by Dennis Collins, MyShelf.Com
Deborah Morgan doesn't miss a beat in The Weedless Widow, the follow-up to her debut novel, Death is a Cabaret. This second book, reminiscent of Ravel's Bolero, a steadily building crescendo from the opening note.
The story begins innocently enough with Jeff Talbot, ex-FBI agent turned antique picker, preparing for a relaxing weekend of fishing in a tranquil Pacific northwest stream with a few of his cronies. Jeff's expectations of a worry-free vacation quickly evaporate when he stops at his favorite bait and tackle shop and finds the proprietor on the floor, brutally murdered.
Jeff does his best to stay out of the investigation and let the local sheriff handle it, but he is drawn back into the case when the lady sheriff enlists his aid in order to pick his brain regarding some stolen antique fishing lures. The more Jeff probes the purloined fishing tackle, the more nervous the perpetrator becomes. Things get really serious for Jeff when his wife is kidnapped.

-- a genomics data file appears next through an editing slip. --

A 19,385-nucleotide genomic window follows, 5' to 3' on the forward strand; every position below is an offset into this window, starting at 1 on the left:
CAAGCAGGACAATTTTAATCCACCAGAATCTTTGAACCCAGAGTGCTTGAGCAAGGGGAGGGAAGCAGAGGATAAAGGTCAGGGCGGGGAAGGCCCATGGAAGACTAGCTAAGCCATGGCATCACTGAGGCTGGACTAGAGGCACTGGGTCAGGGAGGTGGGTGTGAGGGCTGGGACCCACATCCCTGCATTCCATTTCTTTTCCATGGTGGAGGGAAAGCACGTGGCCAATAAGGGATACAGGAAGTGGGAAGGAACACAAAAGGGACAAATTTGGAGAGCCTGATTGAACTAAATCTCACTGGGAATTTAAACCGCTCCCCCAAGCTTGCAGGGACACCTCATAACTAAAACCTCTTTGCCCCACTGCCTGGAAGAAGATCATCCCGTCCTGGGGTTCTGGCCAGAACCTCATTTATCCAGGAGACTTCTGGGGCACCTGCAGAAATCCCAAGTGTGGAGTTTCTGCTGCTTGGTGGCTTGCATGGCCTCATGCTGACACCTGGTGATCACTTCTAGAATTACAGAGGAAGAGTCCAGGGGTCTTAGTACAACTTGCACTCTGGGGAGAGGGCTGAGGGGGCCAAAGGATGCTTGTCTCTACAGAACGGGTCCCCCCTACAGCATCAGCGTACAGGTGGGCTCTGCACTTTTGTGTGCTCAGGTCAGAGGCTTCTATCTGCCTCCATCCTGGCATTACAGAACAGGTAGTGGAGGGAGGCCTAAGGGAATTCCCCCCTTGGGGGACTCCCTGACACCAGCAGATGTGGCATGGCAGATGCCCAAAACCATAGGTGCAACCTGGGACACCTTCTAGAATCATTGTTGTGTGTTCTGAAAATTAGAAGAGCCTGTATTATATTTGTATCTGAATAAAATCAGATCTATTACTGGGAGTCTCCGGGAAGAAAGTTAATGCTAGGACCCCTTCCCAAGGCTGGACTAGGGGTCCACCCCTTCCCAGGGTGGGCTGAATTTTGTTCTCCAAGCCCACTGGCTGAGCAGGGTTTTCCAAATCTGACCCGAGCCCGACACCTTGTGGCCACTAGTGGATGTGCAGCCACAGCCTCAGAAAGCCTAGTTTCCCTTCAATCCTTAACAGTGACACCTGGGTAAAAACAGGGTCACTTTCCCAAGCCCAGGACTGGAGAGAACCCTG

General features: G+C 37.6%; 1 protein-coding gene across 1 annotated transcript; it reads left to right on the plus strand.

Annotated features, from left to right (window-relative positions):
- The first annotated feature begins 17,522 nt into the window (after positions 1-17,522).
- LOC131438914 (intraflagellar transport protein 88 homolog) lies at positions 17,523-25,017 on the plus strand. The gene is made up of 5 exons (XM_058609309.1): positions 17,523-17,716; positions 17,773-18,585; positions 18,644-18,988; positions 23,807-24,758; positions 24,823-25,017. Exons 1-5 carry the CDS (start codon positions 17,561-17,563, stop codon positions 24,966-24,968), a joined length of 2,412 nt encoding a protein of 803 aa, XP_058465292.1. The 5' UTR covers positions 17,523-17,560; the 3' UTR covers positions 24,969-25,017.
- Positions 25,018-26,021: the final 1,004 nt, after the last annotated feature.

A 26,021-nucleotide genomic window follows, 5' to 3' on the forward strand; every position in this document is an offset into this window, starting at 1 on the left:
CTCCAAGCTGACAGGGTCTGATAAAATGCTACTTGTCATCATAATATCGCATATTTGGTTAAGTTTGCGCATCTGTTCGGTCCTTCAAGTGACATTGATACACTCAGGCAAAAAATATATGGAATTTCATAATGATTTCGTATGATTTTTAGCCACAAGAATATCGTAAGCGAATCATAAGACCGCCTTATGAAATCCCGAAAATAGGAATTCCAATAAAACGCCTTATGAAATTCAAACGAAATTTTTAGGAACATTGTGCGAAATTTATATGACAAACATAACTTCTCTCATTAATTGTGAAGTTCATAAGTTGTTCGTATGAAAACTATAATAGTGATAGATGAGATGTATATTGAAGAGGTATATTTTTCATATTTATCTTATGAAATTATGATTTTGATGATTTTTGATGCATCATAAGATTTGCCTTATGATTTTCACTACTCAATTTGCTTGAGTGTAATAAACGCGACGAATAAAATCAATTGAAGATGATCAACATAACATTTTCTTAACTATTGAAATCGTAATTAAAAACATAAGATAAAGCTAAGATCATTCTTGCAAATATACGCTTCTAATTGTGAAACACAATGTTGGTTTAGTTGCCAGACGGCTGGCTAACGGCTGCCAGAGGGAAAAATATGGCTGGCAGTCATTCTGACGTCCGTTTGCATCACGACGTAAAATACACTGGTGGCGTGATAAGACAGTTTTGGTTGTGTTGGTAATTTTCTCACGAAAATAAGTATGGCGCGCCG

This novel has just the right mix of characters with very distinct personalities, each drawn vividly enough to make the story easy to follow. Every person plays a significant role keeping the tale quite lively and the plot flows very well at an ever-accelerating pace.
Deborah Morgan has another winner here, a very pleasurable read. I'm sure that Jeff Talbot will be around for a long time.
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